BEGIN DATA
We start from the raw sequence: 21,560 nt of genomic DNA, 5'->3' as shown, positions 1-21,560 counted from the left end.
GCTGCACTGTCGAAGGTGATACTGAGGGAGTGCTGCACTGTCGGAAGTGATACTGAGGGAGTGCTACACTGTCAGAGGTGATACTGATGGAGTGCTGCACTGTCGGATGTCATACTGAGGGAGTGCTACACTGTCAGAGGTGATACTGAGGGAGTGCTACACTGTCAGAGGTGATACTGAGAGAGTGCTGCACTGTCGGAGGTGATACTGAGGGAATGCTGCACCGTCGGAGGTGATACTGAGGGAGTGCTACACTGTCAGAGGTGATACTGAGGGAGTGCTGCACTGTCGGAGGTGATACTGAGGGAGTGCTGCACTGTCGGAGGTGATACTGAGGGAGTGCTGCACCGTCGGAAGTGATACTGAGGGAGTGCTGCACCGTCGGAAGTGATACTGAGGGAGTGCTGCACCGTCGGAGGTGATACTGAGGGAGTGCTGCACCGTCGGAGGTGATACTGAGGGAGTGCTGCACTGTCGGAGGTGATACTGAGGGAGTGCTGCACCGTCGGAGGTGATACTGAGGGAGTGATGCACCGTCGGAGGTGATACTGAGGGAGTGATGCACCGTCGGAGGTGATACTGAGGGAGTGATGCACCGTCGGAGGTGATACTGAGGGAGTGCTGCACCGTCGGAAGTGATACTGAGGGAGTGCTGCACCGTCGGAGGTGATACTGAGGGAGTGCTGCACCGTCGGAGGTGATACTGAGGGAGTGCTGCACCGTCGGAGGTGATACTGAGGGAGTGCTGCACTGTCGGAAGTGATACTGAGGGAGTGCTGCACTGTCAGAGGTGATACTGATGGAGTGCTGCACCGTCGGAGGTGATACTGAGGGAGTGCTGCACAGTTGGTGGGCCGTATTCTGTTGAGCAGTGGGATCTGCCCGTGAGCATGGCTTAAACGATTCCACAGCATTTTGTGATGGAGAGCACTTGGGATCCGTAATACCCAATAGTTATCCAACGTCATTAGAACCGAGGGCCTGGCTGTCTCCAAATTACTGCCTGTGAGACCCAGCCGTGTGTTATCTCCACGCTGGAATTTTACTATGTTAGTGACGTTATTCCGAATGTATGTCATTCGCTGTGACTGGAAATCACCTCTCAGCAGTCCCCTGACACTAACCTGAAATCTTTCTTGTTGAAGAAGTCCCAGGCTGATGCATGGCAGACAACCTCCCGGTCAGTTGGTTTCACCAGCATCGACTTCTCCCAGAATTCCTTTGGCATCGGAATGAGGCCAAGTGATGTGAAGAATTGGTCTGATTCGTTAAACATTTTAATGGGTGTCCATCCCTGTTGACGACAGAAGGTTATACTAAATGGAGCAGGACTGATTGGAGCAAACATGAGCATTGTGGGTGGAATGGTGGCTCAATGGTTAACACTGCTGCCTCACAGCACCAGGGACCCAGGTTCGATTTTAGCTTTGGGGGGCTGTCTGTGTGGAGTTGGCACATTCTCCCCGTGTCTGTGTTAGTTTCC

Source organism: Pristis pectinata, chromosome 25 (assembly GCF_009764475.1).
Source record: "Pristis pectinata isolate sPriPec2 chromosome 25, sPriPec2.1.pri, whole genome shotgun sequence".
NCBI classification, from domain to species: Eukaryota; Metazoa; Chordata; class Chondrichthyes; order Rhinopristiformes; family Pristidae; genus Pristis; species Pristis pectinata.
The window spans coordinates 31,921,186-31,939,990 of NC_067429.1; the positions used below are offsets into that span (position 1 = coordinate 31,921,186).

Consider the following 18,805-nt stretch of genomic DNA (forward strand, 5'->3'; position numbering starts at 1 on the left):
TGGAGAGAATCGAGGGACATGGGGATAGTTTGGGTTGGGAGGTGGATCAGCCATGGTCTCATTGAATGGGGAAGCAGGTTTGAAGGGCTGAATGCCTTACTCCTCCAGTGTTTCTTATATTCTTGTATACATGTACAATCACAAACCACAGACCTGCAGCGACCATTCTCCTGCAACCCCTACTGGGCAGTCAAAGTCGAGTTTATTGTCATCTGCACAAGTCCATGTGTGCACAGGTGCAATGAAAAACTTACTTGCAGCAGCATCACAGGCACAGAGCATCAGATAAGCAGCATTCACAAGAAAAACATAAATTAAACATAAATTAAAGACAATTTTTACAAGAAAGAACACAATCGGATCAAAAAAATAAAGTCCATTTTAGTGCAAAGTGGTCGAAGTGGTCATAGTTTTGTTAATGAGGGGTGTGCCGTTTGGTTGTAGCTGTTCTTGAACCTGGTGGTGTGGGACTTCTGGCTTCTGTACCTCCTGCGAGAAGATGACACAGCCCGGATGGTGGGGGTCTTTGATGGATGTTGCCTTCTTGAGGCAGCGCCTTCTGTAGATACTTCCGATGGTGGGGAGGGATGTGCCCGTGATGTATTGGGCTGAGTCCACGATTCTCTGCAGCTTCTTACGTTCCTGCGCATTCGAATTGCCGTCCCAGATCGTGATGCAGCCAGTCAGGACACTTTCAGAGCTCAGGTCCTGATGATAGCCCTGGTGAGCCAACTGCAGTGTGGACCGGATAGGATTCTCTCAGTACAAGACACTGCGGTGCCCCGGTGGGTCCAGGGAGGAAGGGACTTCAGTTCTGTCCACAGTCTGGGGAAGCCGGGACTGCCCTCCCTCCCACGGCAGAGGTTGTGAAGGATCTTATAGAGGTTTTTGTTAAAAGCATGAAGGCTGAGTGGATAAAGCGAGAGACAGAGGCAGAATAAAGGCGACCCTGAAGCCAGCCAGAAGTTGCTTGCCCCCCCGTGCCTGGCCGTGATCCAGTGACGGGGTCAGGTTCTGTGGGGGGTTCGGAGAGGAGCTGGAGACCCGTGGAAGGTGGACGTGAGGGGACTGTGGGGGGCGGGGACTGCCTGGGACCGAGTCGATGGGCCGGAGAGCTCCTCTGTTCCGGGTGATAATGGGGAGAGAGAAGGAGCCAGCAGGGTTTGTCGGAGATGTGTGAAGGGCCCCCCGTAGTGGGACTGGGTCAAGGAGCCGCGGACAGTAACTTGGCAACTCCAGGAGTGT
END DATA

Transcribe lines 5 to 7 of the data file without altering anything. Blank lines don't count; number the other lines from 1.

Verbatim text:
NCBI classification, from domain to species: Eukaryota; Metazoa; Chordata; class Chondrichthyes; order Rhinopristiformes; family Pristidae; genus Pristis; species Pristis pectinata.
The window spans coordinates 31,921,186-31,939,990 of NC_067429.1; the positions used below are offsets into that span (position 1 = coordinate 31,921,186).

Consider the following 18,805-nt stretch of genomic DNA (forward strand, 5'->3'; position numbering starts at 1 on the left):